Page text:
5 coping stages after a serious injury
Recovering from a traumatic injury involves a whole lot more than simply allowing your wounds to heal. The process also comes with immense emotional and mental strain. Coping with the aftermath of the injuries as well as the psychological impacts of trauma is often a difficult journey.
Whether you or a loved one is struggling through this incredibly challenging time, it helps to understand what the path to recovery looks like. It’s true that each individual will handle the process differently, but there are five general stages to coping after a serious injury.
The first stage of coping is denial. Confusion and agitation are also common during this time. There’s a shock and disbelief that the serious injury even occurred, which can cause people to isolate themselves or act out of character. An introvert may suddenly become extroverted, for instance.
The reality of a serious injury is hard to grasp, especially when there are lifelong consequences. People will attempt to convince themselves that the trauma never occurred, that they’re simply in a nightmare and this will all be over once they wake up.
Following the pattern of grieving, the next stage is anger. During this time, individuals often become enraged at the trauma they have experienced and those responsible. At times, the individual may become angry with themselves.
The individual may lash out at their loved ones or simply bottle up their anger as they ruminate over the event. Traumatic brain injury can add to this anger, as well. Some people reach this stage quickly, while others take time to overcome their denial.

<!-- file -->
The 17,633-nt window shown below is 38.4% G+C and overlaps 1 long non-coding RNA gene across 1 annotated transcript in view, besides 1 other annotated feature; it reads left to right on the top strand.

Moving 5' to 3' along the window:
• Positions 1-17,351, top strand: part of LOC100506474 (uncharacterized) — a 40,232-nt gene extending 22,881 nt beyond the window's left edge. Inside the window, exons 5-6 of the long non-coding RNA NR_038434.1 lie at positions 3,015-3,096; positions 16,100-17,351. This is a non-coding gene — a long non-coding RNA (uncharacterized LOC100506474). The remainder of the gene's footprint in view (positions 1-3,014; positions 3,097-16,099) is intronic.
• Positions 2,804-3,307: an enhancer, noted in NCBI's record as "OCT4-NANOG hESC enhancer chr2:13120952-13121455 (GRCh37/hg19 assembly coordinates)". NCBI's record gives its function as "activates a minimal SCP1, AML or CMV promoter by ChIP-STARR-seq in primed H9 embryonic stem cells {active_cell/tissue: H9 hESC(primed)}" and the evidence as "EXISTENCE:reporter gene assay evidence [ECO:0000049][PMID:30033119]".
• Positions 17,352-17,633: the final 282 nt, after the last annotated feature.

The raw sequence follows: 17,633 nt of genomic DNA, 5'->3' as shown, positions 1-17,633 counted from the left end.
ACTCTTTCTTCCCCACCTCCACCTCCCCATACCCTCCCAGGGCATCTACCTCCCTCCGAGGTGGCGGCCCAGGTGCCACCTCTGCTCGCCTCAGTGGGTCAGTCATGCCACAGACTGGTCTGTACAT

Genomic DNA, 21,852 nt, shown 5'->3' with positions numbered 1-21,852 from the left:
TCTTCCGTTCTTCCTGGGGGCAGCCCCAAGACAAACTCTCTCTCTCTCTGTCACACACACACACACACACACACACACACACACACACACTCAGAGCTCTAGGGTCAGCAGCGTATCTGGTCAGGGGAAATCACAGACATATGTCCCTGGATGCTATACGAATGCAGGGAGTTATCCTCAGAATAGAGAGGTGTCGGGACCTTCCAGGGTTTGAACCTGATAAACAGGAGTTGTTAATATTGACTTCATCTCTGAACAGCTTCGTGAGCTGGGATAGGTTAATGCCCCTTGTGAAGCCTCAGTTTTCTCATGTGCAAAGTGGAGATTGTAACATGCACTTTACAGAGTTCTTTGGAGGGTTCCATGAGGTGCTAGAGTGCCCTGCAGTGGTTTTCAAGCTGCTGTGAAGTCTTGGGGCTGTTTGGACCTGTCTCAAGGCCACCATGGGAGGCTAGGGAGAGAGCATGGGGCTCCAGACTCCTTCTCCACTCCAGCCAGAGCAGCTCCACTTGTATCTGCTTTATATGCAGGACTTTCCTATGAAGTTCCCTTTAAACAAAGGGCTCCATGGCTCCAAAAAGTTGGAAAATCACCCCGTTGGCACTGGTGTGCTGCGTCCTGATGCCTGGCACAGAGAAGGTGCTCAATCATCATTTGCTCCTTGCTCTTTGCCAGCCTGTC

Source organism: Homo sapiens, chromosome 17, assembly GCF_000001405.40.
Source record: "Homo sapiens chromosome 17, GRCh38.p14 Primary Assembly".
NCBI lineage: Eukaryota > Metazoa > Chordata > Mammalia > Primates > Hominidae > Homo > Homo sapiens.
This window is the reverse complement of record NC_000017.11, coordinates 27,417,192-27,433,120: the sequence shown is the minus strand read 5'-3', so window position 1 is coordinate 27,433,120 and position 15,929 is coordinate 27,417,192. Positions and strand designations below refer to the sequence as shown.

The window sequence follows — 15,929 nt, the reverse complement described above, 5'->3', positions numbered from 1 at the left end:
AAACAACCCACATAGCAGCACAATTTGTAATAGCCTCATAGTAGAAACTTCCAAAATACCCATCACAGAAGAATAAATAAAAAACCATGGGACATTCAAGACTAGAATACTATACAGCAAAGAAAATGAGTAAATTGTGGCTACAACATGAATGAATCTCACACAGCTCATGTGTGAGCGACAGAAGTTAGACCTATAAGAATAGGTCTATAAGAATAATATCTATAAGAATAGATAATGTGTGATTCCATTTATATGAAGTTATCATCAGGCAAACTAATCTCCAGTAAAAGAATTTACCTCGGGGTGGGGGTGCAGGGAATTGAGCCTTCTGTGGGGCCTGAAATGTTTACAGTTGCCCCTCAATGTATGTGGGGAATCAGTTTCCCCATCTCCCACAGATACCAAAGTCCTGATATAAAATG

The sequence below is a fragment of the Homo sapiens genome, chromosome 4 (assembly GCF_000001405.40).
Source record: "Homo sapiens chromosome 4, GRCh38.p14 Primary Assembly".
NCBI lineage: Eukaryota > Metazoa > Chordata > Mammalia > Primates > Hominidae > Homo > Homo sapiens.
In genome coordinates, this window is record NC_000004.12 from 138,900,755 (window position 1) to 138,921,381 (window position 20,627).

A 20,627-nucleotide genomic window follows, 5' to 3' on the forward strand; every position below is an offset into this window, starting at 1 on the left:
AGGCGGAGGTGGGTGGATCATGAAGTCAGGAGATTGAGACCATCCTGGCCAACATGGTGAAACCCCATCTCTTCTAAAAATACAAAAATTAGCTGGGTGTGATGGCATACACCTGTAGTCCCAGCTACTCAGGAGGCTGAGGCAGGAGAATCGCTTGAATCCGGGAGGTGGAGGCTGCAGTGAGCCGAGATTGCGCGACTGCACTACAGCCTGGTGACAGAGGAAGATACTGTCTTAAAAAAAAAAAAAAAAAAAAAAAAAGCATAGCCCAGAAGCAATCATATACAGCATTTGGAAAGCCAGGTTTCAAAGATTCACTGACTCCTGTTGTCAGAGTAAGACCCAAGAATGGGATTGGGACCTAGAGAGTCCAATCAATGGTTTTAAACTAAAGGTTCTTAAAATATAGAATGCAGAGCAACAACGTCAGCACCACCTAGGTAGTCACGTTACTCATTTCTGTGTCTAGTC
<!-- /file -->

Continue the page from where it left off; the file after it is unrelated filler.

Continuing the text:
In the bargaining stage, people long for how their life was before the trauma. To help ward off grief, the brain concocts ways to reverse the aftermath of the accident regardless of the impossibility. This is one of the most difficult stages to help a loved one through, but the reality of the situation will soon set in.
When their anger subsides and the impossibility of bargaining sets in, people find themselves in a deep-rooted depression. The reality of the situation begins to set in during this time, as well, as they understand how their life will change from the severity of their injuries.
The extent of the injuries changes how depression takes place. Those who are paralyzed or debilitated may feel worthless, while others realize that their dreams and aspirations are shattered. Isolation is common during this stage, but loved ones must provide support so that healing can take place.
While acceptance isn’t the end of the road, it is the beginning of true healing. Each person comes to accept their trauma and their injuries in their own way, but everyone begins to realize what limitation they have and that they should make the most of their situation.
The support of friends and family is vital in reaching this final stage. There are several other factors that can help, as well. Dealing with the legal side of the trauma, like allowing these San Francisco accident injury lawyers to fight for compensation, takes an immense amount of stress off the injured persons shoulders and provides a little hope.
Physical therapy, although challenging, can also provide some hope for the future as the individual learns to work through the aftermath of their injuries. Each person will have to reach acceptance on their own time, regardless of what helping factors are around them. Allow them to experience their emotions and provide support whenever you can in the meantime.